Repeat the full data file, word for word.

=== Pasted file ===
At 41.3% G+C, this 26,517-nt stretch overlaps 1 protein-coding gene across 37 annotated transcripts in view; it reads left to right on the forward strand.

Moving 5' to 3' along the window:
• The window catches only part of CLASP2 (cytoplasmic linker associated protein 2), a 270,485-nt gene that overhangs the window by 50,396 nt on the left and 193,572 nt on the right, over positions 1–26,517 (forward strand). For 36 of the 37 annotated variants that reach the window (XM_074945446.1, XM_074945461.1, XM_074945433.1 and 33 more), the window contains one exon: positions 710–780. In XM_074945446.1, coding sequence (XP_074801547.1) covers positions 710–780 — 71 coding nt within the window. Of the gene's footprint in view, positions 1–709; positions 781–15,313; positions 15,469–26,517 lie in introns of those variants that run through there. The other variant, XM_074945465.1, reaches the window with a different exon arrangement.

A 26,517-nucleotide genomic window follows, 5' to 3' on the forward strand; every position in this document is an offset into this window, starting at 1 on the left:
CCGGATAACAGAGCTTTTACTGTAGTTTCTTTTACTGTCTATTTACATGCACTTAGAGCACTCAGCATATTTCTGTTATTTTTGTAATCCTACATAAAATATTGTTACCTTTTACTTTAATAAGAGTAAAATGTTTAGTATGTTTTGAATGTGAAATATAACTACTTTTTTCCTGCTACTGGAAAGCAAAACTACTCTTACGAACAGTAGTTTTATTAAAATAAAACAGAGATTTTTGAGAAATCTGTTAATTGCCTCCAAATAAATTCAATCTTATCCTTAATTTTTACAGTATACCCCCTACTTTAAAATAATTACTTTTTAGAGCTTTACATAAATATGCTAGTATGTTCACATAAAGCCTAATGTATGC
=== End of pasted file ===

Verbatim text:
At 41.3% G+C, this 26,517-nt stretch overlaps 1 protein-coding gene across 37 annotated transcripts in view; it reads left to right on the forward strand.

Moving 5' to 3' along the window:
• The window catches only part of CLASP2 (cytoplasmic linker associated protein 2), a 270,485-nt gene that overhangs the window by 50,396 nt on the left and 193,572 nt on the right, over positions 1–26,517 (forward strand). For 36 of the 37 annotated variants that reach the window (XM_074945446.1, XM_074945461.1, XM_074945433.1 and 33 more), the window contains one exon: positions 710–780. In XM_074945446.1, coding sequence (XP_074801547.1) covers positions 710–780 — 71 coding nt within the window. Of the gene's footprint in view, positions 1–709; positions 781–15,313; positions 15,469–26,517 lie in introns of those variants that run through there. The other variant, XM_074945465.1, reaches the window with a different exon arrangement.

A 26,517-nucleotide genomic window follows, 5' to 3' on the forward strand; every position in this document is an offset into this window, starting at 1 on the left:
CCGGATAACAGAGCTTTTACTGTAGTTTCTTTTACTGTCTATTTACATGCACTTAGAGCACTCAGCATATTTCTGTTATTTTTGTAATCCTACATAAAATATTGTTACCTTTTACTTTAATAAGAGTAAAATGTTTAGTATGTTTTGAATGTGAAATATAACTACTTTTTTCCTGCTACTGGAAAGCAAAACTACTCTTACGAACAGTAGTTTTATTAAAATAAAACAGAGATTTTTGAGAAATCTGTTAATTGCCTCCAAATAAATTCAATCTTATCCTTAATTTTTACAGTATACCCCCTACTTTAAAATAATTACTTTTTAGAGCTTTACATAAATATGCTAGTATGTTCACATAAAGCCTAATGTATGC